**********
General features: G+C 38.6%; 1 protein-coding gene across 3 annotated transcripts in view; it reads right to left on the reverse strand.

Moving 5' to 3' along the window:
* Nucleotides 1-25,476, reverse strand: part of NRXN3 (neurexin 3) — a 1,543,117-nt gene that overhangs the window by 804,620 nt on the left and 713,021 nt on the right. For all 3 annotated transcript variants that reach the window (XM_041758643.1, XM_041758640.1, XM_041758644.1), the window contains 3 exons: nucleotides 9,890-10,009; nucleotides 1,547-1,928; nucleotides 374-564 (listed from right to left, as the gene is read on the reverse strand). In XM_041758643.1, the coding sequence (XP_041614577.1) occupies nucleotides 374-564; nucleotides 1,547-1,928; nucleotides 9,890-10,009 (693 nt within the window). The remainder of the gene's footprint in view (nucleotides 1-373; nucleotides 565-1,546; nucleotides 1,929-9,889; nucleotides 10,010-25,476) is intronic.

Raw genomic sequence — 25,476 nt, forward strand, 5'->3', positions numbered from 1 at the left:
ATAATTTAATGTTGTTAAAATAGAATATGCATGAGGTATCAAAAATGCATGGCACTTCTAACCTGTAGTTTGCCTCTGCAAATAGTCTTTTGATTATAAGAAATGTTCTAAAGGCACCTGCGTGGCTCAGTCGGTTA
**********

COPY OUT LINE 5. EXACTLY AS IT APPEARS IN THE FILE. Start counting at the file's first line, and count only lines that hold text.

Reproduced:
ATAATTTAATGTTGTTAAAATAGAATATGCATGAGGTATCAAAAATGCATGGCACTTCTAACCTGTAGTTTGCCTCTGCAAATAGTCTTTTGATTATAAGAAATGTTCTAAAGGCACCTGCGTGGCTCAGTCGGTTA